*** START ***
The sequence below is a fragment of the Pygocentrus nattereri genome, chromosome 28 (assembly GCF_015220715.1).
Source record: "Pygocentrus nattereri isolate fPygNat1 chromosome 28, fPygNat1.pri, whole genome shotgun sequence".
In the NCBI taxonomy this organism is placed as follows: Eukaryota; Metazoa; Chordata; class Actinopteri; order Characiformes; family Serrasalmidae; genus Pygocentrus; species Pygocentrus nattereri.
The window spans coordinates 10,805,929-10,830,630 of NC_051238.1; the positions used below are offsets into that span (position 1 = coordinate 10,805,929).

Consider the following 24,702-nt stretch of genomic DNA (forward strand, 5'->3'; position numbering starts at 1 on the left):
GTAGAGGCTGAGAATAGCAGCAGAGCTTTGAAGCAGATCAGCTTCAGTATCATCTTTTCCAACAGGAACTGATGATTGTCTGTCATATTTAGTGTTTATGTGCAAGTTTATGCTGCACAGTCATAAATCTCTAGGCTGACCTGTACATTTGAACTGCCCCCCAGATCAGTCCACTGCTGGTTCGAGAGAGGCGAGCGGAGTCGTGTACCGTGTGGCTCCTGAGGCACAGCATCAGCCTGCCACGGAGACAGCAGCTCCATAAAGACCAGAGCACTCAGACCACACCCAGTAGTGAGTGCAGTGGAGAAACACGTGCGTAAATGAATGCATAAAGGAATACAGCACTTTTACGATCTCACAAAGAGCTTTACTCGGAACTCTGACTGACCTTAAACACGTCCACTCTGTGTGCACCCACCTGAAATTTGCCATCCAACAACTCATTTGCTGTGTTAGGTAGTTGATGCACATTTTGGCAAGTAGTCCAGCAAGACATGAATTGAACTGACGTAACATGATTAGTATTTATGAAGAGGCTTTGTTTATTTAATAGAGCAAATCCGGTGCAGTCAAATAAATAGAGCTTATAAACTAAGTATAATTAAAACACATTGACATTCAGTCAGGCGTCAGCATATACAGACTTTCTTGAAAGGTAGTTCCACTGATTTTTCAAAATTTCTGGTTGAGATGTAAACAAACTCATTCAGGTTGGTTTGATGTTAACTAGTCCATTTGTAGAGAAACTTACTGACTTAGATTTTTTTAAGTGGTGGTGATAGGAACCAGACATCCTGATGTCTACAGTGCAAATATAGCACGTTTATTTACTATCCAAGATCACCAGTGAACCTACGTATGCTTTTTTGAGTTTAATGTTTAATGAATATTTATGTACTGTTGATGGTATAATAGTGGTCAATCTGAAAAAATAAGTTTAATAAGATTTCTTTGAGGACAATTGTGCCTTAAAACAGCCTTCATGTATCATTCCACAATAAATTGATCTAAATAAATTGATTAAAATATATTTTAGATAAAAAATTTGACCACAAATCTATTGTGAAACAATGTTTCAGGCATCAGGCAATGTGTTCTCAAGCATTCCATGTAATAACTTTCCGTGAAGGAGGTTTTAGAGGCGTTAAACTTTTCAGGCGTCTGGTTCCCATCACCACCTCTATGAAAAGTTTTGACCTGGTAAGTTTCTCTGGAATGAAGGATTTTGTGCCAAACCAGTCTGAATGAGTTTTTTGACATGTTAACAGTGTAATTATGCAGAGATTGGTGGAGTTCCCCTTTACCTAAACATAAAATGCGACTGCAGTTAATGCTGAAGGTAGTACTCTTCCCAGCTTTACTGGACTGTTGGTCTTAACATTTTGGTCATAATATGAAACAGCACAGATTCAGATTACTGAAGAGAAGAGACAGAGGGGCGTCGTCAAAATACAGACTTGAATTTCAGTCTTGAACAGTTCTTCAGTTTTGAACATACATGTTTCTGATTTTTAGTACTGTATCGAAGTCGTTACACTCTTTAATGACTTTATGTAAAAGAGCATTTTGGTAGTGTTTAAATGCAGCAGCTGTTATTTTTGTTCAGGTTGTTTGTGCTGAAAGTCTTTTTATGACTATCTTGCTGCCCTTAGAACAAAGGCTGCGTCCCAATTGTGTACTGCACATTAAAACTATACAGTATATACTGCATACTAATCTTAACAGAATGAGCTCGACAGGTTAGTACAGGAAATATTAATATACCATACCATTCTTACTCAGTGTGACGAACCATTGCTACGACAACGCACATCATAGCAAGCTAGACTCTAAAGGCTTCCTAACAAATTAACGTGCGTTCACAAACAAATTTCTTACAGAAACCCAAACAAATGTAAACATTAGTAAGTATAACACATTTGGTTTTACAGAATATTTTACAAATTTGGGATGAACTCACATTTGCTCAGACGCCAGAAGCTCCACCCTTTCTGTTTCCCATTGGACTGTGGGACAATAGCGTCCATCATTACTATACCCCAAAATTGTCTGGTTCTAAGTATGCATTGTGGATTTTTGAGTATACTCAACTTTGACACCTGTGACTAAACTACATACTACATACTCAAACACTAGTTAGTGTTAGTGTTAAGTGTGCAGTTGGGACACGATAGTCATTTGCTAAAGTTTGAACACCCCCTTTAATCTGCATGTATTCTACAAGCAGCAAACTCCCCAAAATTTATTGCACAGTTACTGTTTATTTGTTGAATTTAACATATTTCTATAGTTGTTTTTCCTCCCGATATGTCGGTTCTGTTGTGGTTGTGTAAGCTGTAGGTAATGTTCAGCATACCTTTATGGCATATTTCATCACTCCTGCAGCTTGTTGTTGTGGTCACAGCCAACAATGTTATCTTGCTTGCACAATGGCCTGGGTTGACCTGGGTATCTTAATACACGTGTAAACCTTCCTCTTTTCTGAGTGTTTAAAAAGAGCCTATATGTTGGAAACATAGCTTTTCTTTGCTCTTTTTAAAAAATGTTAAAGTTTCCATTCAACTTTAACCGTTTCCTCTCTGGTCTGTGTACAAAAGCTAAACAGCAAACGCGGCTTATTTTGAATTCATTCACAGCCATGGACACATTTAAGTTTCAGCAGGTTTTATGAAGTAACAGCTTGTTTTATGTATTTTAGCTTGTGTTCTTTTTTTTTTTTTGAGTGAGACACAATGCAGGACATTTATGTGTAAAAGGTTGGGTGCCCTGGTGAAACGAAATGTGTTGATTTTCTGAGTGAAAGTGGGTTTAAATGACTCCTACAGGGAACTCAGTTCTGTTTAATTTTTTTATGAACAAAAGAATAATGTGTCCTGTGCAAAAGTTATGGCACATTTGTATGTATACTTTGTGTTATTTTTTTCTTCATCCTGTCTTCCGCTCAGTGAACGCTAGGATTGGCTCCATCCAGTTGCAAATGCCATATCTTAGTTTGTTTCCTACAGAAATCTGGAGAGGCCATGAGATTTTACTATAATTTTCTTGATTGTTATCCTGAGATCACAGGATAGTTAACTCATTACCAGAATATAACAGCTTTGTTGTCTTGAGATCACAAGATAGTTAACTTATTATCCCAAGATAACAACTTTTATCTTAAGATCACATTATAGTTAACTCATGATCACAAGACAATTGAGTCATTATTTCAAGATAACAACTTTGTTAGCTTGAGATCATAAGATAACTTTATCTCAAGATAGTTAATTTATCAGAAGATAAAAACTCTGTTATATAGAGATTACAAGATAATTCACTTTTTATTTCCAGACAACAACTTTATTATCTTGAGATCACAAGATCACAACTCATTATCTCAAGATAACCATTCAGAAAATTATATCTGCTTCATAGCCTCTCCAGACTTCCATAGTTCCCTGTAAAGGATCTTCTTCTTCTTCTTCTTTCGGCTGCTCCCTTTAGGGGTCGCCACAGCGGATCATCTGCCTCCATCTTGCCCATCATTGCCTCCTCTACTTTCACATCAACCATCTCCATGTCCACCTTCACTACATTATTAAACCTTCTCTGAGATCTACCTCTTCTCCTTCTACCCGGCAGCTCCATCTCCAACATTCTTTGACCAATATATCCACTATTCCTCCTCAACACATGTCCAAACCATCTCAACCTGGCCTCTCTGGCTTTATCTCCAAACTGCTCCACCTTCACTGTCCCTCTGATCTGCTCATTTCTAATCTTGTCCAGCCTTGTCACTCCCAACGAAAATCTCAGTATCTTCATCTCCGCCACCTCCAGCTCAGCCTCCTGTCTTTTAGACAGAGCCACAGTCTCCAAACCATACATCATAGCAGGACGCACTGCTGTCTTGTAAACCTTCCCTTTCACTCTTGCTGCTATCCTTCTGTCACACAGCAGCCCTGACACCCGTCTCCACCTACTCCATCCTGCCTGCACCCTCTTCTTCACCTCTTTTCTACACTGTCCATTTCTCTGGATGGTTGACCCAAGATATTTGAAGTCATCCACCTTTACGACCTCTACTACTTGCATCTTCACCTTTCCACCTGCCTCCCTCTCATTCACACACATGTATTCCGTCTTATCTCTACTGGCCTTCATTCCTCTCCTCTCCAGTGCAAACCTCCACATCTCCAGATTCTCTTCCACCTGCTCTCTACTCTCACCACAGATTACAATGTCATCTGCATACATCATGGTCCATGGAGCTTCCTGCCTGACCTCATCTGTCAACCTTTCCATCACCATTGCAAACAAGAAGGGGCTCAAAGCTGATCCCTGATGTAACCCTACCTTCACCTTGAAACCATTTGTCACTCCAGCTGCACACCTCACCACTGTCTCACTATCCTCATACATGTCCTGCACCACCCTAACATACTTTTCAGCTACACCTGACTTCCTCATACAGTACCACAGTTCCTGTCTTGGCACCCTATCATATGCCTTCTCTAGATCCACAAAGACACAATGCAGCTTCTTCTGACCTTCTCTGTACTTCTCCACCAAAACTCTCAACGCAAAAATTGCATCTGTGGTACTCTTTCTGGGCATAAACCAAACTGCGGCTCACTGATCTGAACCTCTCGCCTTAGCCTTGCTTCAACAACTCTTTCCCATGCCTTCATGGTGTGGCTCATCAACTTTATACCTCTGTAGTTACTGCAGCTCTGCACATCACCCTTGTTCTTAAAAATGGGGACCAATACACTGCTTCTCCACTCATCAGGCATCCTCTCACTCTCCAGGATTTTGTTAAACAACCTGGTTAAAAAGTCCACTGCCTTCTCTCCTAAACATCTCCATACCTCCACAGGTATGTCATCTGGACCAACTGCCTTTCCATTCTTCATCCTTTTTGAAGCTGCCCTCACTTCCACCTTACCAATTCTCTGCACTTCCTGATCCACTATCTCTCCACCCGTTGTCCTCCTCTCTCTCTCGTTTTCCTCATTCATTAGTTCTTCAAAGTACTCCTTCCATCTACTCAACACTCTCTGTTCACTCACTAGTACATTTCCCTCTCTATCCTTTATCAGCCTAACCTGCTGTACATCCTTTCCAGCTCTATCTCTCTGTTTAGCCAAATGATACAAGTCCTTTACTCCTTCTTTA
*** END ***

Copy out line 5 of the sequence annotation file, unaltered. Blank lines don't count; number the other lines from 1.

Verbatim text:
Consider the following 24,702-nt stretch of genomic DNA (forward strand, 5'->3'; position numbering starts at 1 on the left):